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Officials last week revealed that the U.S. contribution to ITER could cost $3.9 billion by 2034—roughly four times the...
An experimental hepatitis B drug that looked safe in animal trials tragically killed five of 15 patients in 1993. Now,...
Using the two high-quality genomes that exist for Neandertals and Denisovans, researchers find clues to gene activity...
A new report from the Intergovernmental Panel on Climate Change (IPCC) concludes that humanity has done little to slow...
Astronomers have discovered an Earth-sized planet in the habitable zone of a red dwarf—a star cooler than the sun—500...
Three years ago, Jennifer Francis of Rutgers University proposed that a warming Arctic was altering the behavior of the...
- 17 April 2014 12:48 pm , Vol. 344 , #6181
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Nanoparticles Flag Scarce Proteins
26 September 2003 (All day)
Biochemists have long envied their molecular biology colleagues' ability to detect minute quantities of genetic material in a molecular sea. But now, biochemists may be on the verge of an equally revolutionary technique of their own thanks to a new scheme that can turn specks of iron and gold into biochemical bloodhounds that detect target proteins with up to 1 million times the sensitivity of the conventional approach.
For years, Chad Mirkin, a chemist at Northwestern University in Evanston, Illinois, and colleagues have used tiny metal particles to detect DNA sequences that can signal the presence of anything from cancer cells to the anthrax bacteria. But the approach couldn't unseat polymerase chain reaction (PCR). So Mirkin and graduate students Jwa-Min Nam and C. Shad Thaxton switched to a quarry PCR cannot detect: proteins.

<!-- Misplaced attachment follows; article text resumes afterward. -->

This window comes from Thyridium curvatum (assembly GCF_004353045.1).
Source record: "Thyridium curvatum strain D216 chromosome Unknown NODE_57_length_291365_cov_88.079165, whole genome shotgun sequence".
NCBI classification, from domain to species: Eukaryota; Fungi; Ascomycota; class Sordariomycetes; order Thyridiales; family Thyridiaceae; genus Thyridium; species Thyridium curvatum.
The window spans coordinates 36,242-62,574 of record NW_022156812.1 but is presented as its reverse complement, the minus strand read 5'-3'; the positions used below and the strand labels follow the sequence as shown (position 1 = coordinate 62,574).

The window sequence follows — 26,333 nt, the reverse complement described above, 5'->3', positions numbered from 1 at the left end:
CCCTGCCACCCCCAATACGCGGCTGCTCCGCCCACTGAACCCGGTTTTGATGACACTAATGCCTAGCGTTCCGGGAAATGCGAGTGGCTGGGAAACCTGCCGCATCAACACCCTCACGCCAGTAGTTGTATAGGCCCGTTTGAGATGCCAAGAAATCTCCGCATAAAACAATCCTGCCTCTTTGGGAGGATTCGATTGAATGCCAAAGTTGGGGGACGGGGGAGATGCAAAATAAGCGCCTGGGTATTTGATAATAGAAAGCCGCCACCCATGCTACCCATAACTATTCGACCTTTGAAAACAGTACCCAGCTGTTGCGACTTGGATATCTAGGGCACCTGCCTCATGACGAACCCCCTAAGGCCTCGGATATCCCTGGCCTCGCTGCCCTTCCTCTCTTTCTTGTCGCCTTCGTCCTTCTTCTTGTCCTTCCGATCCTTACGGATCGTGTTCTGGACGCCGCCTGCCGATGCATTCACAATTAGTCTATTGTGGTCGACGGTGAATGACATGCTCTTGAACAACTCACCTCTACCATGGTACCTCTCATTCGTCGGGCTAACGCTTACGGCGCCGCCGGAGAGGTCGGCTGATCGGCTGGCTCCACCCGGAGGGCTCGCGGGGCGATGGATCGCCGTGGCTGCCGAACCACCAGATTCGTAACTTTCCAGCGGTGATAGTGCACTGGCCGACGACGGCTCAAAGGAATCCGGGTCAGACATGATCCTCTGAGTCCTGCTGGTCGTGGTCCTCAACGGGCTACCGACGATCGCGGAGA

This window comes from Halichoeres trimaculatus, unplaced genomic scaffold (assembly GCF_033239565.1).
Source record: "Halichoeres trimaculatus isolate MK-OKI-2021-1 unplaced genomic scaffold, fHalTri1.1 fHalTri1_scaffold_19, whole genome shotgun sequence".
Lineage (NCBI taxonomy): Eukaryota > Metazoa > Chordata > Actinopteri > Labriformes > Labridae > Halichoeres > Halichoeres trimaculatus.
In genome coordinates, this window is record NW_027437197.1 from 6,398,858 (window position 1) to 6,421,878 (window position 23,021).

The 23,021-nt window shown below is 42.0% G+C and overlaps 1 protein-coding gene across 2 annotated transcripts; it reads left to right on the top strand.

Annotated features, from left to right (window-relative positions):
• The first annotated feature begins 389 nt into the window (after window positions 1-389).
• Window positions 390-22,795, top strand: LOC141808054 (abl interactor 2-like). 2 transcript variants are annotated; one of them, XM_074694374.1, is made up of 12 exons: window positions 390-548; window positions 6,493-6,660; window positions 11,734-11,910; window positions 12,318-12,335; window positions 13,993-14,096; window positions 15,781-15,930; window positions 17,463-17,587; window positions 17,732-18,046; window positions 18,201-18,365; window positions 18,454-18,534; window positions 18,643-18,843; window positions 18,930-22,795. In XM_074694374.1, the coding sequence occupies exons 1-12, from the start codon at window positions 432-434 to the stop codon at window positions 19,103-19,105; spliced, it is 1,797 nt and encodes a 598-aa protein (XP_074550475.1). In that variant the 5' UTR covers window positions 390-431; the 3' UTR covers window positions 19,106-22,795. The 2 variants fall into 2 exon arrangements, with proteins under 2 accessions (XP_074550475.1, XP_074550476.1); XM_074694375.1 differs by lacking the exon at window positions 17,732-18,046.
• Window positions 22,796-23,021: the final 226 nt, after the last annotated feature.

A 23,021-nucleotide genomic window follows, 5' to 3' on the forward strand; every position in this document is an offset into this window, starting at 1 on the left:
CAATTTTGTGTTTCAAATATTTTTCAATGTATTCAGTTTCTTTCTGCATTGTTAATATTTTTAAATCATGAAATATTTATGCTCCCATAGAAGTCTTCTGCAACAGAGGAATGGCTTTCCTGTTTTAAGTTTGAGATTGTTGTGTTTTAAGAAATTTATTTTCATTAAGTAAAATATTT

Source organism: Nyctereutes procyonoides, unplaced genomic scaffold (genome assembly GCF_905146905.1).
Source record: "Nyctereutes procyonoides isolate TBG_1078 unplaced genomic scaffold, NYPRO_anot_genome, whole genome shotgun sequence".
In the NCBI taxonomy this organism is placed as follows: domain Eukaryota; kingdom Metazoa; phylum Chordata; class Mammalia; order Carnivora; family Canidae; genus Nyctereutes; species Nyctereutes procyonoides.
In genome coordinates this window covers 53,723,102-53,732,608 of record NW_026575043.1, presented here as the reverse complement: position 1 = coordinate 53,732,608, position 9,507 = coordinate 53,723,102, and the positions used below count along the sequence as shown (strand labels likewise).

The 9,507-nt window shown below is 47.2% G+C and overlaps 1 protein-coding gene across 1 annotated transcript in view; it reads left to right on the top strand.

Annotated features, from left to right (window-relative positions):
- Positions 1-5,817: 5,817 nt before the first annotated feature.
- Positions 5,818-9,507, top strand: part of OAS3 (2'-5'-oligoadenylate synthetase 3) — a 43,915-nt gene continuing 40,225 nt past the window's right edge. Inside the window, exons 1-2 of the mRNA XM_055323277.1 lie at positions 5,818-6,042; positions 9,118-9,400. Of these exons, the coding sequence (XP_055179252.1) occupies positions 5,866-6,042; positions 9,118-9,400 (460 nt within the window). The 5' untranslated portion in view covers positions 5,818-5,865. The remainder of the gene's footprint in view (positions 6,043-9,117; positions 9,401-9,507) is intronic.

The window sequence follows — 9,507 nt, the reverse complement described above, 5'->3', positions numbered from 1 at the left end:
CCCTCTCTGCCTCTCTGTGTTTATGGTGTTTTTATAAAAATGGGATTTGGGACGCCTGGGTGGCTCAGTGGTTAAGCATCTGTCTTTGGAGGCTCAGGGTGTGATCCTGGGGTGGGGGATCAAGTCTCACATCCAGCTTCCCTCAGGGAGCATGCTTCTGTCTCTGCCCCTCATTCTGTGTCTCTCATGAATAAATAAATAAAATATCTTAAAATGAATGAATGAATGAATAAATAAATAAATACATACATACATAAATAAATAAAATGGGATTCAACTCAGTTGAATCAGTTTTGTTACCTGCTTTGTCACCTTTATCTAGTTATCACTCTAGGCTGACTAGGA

Their target was prostate-specific antigen (PSA), a protein that can indicate prostate cancer in men and that is also being investigated as a possible marker for breast cancer in women. To detect PSA, Mirkin and his students started with two types of particles: 1-micrometer plastic spheres with magnetic iron cores, and much smaller nonmagnetic gold nanoparticles. The researchers linked the iron particles to genetically engineered proteins called monoclonal antibodies, designed to bind to PSA using the same molecular handle. They linked the gold nanoparticles to "polyclonal" antibodies designed to bind to PSA at different sites. They also tagged the gold particles with thousands of snippets of DNA.
For their experiments, Mirkin and his students added both sets of nanoparticles to solutions containing PSA. Both the monoclonal and polyclonal antibodies bound to the PSA, sandwiching the target proteins between the particles. The researchers then turned on a magnetic field to attract the magnetic particles to the side of the test tube. If PSA was present, both it and any attached DNA-toting nanoparticles were dragged along as well. The researchers then used another standard solution to make each DNA snippet release a short complementary strand that could be spotted with standard DNA detection schemes.
The approach worked beautifully, the researchers report in today's issue of Science. The thousands of DNA molecules on each gold nanoparticle amplified the signal, making it possible to detect proteins at concentrations of just 3 attomolar, or about 18 to 20 copies in 10 microliters of a solution. "You're getting the sensitivity similar to PCR, but with proteins," Mirkin says.
"The sensitivity is spectacular," says Charles Martin, a chemist at the University of Florida in Gainesville. By setting loose swarms of particles linked to assorted antibodies and corresponding DNA "bar codes," researchers could potentially detect hundreds of different targets at a time, he says, which would be a big boon not just for researchers, but eventually for physicians as well.